0330 058 1850

Pelvic Congestion Research Wins Prize

by – March 3, 2019

Dr David Beckett accepts 2nd Prize at PAIRS in March 2019 for his pelvic congestion research at The Whiteley Clinic

Dr David Beckett accepts 2nd Prize at PAIRS in March 2019 for his pelvic congestion research at The Whiteley Clinic

Pelvic congestion research is essential if we are going to improve our treatments for patients with pelvic pain and symptoms.

Approximately one in three women with chronic pelvic pain have pelvic congestion syndrome (PCS). Pelvic congestion syndrome is caused by varicose veins in the pelvis.

Unfortunately, most gynaecologists and general practitioners do not diagnose PCS. Hence, most women with pelvic pain are told that they have endometriosis or that there is nothing wrong with them!

At The Whiteley Clinic, we have been researching and treating pelvic congestion syndrome for the last 20 years.

We have developed the gold standard test for pelvic congestion syndrome. This is the transvaginal duplex ultrasound scan performed using the Holdstock protocol.

We have also developed treatment for pelvic congestion syndrome. This treatment is pelvic vein embolisation. Pelvic vein embolisation used to need a hospital stay. We have now shown it is safe to have pelvic vein embolisation under local anaesthetic at our clinic in London.

International prize for pelvic congestion research

On 2 March 2019, Dr David Beckett, consultant interventional radiologist at The Whiteley Clinic, won second prize for his pelvic congestion research. The prize was awarded at the Pan Arab Interventional Radiology Society Conference 2019.

The title of his research presentation was:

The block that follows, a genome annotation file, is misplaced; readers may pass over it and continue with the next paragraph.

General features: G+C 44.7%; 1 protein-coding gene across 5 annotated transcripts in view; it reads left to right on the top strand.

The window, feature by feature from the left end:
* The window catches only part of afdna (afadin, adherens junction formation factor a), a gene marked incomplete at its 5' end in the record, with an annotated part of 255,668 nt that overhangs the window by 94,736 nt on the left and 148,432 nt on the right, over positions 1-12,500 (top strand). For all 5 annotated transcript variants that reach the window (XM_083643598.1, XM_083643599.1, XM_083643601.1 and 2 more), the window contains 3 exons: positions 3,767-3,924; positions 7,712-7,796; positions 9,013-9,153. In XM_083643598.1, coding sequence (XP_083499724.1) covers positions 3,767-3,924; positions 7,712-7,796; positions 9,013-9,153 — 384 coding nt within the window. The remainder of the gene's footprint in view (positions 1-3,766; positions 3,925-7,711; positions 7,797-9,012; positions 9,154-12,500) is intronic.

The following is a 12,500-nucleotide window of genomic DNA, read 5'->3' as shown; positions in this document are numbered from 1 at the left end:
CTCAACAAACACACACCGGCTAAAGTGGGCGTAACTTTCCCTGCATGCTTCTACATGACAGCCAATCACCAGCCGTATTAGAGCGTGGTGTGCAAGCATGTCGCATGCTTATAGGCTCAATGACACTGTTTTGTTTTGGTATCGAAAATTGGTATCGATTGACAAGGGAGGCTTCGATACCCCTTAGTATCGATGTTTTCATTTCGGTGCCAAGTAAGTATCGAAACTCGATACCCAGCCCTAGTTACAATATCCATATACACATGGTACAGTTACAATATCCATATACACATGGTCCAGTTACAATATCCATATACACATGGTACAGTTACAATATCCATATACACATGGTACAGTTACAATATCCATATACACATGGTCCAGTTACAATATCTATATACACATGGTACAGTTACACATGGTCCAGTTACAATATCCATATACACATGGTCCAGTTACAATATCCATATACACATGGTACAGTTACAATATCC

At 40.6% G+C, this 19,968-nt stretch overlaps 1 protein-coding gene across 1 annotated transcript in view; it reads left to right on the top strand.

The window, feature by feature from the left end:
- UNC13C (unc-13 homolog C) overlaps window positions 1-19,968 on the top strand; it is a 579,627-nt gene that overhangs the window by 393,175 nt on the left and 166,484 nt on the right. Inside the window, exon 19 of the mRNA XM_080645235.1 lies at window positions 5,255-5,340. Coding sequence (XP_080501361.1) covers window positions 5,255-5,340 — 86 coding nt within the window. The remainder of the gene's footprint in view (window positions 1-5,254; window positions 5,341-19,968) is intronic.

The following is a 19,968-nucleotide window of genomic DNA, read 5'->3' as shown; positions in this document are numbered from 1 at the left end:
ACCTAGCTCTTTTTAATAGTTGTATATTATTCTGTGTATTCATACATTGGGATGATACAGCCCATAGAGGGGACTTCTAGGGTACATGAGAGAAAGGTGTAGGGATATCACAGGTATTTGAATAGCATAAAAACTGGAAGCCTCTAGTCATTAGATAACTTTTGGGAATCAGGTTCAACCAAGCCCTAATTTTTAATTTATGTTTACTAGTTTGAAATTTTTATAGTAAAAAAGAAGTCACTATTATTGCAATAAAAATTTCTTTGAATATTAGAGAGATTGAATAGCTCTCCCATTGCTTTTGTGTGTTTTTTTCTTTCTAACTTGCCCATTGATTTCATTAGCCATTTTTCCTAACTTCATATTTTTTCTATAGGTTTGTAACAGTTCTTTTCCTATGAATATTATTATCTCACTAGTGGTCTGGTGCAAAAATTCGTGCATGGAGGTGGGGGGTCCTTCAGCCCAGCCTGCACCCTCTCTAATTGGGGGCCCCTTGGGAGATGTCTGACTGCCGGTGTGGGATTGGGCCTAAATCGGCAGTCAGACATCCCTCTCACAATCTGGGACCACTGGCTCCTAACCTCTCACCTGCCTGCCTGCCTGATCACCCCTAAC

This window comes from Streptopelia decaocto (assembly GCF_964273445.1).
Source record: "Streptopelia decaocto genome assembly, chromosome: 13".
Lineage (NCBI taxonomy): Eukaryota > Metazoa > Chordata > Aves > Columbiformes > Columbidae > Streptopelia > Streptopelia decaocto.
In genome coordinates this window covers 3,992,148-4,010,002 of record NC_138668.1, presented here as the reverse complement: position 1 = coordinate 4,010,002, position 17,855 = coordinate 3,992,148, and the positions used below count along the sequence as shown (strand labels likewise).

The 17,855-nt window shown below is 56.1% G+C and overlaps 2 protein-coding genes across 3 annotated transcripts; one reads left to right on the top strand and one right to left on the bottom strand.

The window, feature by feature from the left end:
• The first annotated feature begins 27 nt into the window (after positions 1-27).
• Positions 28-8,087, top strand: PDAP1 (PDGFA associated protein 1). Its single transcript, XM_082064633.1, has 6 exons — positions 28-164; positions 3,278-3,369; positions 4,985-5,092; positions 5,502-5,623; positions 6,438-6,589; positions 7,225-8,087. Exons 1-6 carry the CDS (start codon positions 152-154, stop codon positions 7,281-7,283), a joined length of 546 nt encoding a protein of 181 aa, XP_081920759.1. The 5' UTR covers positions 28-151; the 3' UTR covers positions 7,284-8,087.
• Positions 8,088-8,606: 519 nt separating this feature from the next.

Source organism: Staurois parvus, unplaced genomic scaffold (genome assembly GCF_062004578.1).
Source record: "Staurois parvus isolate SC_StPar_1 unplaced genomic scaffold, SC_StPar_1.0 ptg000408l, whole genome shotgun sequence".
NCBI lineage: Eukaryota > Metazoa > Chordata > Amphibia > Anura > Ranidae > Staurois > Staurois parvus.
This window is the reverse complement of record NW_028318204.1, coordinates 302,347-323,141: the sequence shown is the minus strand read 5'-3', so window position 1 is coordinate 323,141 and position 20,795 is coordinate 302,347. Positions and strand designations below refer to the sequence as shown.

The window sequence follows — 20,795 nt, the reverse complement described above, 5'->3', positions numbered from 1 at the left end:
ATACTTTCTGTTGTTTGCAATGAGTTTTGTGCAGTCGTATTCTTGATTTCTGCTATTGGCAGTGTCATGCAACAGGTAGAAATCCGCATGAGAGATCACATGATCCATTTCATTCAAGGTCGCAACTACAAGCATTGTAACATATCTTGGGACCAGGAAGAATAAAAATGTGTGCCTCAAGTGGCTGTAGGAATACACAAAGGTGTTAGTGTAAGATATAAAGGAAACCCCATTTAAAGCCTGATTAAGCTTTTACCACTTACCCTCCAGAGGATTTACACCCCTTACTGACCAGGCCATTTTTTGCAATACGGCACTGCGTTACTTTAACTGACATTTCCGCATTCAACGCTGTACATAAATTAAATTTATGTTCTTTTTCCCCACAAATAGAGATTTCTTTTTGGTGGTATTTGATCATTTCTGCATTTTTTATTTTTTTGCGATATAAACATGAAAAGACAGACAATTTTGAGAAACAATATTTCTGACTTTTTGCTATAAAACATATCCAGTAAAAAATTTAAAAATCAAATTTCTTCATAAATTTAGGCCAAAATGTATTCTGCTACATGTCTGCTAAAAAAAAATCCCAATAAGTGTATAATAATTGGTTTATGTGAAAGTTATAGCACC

• “Does left ovarian vein reflux cause a pseudo-and Nutcracker effect creating meso-aortic narrowing of the left renal vein?”

Why is this important for pelvic congestion syndrome?

Varicose veins in the pelvic cause pelvic congestion syndrome. However, the question is, what causes these varicose veins in the pelvis?

20 years of research from The Whiteley Clinic has shown that in almost every case, it is simple varicose veins. Just the same as in the legs, the valves fail in the pelvic veins causing varicose veins. This is called “Venous Reflux“.

However, many doctors around the world, think that it is due to compression of the veins. They blame arteries that cross the veins and compress them. They think that this compression causes back pressure on veins lower in the pelvis. Hence this back-pressure makes the veins dilate and become varicose.

Which treatment – embolisation coils or stents?

What makes this so important is that the treatment depends on the cause.

If venous reflux in the pelvic varicose veins is the cause of pelvic congestion syndrome, this can be treated by coil embolisation. Embolisation permanently blocks refluxing veins with metal coils.

However, if the problem is compression of the veins, then the compressed veins need to be held open by metal stents. This can be more expensive and can cause problems in the long term. Hence, it is important to avoid stents in PCS if possible.

David Beckett and the team at The Whiteley Clinic looked at these pelvic veins. They found that it wasn’t compression that was making the veins appear narrowed. Instead, the veins appeared narrow due to a lack of blood in them.

They found that venous reflux was taking blood away from the veins and causing them to collapse. Indeed, the veins opened up to normal size again when coil embolisation treated the venous reflux.

This has major ramifications for the treatment of patients. It also shows that the pelvic vein embolisation approach from The Whiteley Clinic is the correct approach in the vast majority of patients with pelvic congestion syndrome.

The contents of this site are for informational purposes only and are meant to be discussed with your doctor or other qualified health care professional before being acted on. Always seek the advice of a doctor or other licensed health care professional regarding any questions you have about your medical condition(s) and treatment(s). This site and the information provided is not a substitute for medical advice.